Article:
Day 4. Rifugio Maison Vieille. Set in an incredible location in the shadow of Mont Blanc and overlooking the mountain tops towards Courmayeur, this is definitely basic accommodation. During the day there are plenty of people around, having taken the lifts up from Courmayeur so there’s a nice atmosphere around early afternoon, however, it means that if you arrive early don’t expect to be checked in until the most part of this crowd has returned down the mountain, instead, you can have a drink and enjoy the view. The facilities here are pretty basic, with the hole in the floor style toilets, however, showers are clean and have plenty of hot water and since you’re in Italy you can count on a good dinner.

How we navigated

The route was generally very well sign posted, with either directions and handy, if not depressing, time scales added. The rest of the route in France was marked with red and white stripes, which was pointed out to us only 3 days in. When the signs weren’t quite adequate, we turned to our guide book Trekking the Tour of Mont Blanc written by Kev Reynolds. Although his descriptions gave us many an evening of entertainment and often the descriptive prose left finer details to the wayside, he never failed to point us in the right direction.

What we packed

We will do a full write up of the packing list in another post but spoiler alert: keep it light. We both carried 35L rucksacks which was more than sufficient and yet somehow still felt heavy! If you’re camping it’s clearly a whole different kettle of fish but given that neither of us are used to carrying weight on our backs, we opted for the refuge choice. The main problem faced by anyone doing the Tour du Mont Blanc is that you can go from sweating buckets to needing full waterproofs on to a chillier evening requiring down jacket and fleece. We both took a few changes of clothes and washed a few bits inbetween to tide us through. A lightweight towel is a must, as is a cotton sheet sleeping bag if you’re staying in refuges.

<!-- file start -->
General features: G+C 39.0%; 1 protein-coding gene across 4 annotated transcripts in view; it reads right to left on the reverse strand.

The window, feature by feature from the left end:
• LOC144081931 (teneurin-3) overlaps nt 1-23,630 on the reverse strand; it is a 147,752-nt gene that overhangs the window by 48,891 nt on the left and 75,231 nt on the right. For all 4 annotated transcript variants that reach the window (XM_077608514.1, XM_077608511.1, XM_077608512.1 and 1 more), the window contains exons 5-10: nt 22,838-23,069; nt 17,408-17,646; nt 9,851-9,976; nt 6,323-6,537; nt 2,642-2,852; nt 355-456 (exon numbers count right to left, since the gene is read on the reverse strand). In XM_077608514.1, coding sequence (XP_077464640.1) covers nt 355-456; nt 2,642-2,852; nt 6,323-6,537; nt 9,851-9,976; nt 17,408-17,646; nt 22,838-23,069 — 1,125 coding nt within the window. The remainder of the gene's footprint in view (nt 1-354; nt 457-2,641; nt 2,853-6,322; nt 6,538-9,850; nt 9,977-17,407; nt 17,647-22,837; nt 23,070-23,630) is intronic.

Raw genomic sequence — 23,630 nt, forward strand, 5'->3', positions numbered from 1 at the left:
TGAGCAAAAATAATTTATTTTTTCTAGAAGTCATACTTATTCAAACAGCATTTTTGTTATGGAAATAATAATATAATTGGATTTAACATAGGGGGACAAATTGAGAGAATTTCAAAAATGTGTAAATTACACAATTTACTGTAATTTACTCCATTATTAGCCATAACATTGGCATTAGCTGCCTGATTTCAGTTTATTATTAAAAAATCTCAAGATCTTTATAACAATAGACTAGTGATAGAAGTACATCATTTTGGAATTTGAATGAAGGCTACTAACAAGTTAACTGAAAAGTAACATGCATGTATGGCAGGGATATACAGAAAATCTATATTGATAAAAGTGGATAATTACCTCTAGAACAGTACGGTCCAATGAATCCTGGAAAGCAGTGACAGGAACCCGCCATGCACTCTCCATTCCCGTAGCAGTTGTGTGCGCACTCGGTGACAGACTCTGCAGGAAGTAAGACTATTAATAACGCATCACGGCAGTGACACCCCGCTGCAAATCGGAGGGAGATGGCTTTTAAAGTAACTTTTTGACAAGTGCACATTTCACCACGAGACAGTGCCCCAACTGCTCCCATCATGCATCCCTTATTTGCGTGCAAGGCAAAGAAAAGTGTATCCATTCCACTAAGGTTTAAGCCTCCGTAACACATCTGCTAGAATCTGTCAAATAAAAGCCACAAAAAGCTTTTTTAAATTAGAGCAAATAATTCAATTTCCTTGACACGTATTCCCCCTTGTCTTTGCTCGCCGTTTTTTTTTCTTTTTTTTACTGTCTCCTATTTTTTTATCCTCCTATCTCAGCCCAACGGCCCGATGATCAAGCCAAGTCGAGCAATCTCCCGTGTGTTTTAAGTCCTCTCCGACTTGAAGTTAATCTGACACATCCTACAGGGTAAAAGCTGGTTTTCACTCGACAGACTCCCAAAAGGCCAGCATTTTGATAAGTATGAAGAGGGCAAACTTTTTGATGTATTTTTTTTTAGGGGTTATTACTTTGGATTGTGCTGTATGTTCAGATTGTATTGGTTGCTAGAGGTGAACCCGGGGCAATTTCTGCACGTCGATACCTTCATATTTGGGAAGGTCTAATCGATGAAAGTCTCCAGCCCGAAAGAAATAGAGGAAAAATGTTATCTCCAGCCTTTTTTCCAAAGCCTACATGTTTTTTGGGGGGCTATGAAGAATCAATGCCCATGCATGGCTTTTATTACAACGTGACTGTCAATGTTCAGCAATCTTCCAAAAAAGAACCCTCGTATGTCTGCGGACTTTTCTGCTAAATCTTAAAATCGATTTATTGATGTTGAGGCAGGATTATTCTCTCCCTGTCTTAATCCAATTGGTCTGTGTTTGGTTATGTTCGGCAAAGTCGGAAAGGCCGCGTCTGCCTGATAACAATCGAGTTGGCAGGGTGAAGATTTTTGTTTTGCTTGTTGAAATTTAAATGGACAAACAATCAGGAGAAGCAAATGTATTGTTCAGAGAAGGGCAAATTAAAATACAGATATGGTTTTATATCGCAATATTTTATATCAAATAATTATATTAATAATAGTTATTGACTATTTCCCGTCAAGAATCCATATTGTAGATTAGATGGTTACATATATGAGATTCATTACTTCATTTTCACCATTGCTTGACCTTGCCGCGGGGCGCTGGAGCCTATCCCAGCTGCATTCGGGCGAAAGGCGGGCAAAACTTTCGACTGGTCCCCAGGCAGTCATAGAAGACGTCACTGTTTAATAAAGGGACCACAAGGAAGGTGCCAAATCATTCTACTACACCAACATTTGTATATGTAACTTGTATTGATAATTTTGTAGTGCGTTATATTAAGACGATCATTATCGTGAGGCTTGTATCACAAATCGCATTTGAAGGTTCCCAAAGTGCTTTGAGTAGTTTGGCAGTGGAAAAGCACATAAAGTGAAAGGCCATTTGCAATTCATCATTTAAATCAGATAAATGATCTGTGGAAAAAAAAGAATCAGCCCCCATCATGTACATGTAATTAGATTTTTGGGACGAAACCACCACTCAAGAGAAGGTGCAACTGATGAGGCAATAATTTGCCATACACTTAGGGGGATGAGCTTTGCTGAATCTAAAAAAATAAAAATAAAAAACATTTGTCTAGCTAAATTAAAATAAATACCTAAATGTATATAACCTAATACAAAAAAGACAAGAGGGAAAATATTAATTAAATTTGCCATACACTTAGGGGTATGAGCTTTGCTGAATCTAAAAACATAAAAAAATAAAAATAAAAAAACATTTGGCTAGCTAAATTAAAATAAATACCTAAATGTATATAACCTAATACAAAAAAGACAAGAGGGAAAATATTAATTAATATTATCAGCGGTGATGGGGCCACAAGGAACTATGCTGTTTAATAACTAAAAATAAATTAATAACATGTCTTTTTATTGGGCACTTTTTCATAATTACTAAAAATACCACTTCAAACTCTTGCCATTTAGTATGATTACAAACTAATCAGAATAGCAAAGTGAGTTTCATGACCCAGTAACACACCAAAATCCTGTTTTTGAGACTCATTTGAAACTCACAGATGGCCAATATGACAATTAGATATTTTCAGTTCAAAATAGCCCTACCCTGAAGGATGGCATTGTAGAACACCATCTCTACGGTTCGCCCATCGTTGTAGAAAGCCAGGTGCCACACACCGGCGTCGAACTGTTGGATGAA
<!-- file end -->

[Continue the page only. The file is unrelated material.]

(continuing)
Hindsight is a wonderful thing… what we would’ve changed and kept

No regrets!! We’re both delighted to have been able to do this hike and completed it in one piece and were lucky to have experienced good weather, with just a couple of downfalls at the beginning of the hike. Nonetheless there are always things that we would both change. As for Zo, the option to go with her mums trusty leather boots which took her up and down the Scottish Munroes, was not such a good one for the blisters. Thankfully, she had the foresight to pack her Salomon trail running shoes which saved the day. For Em, the backpack she chose was missing a vital chest strap and back support which meant some nifty readjustments and youtube video watching was required to avoid some serious shoulder pain.

*As a final disclaimer, we appreciate how lucky we are to live in Milan and be so close to this much sought after hike, which with travel restrictions and covid worries simply isn’t an option for an awful lot of people at the moment. We hope that if you’re local and fancy a challenge or planning your next adventure for when the world does seem a little bit more normal again, this will be helpful and you’ll let us know all about your adventure!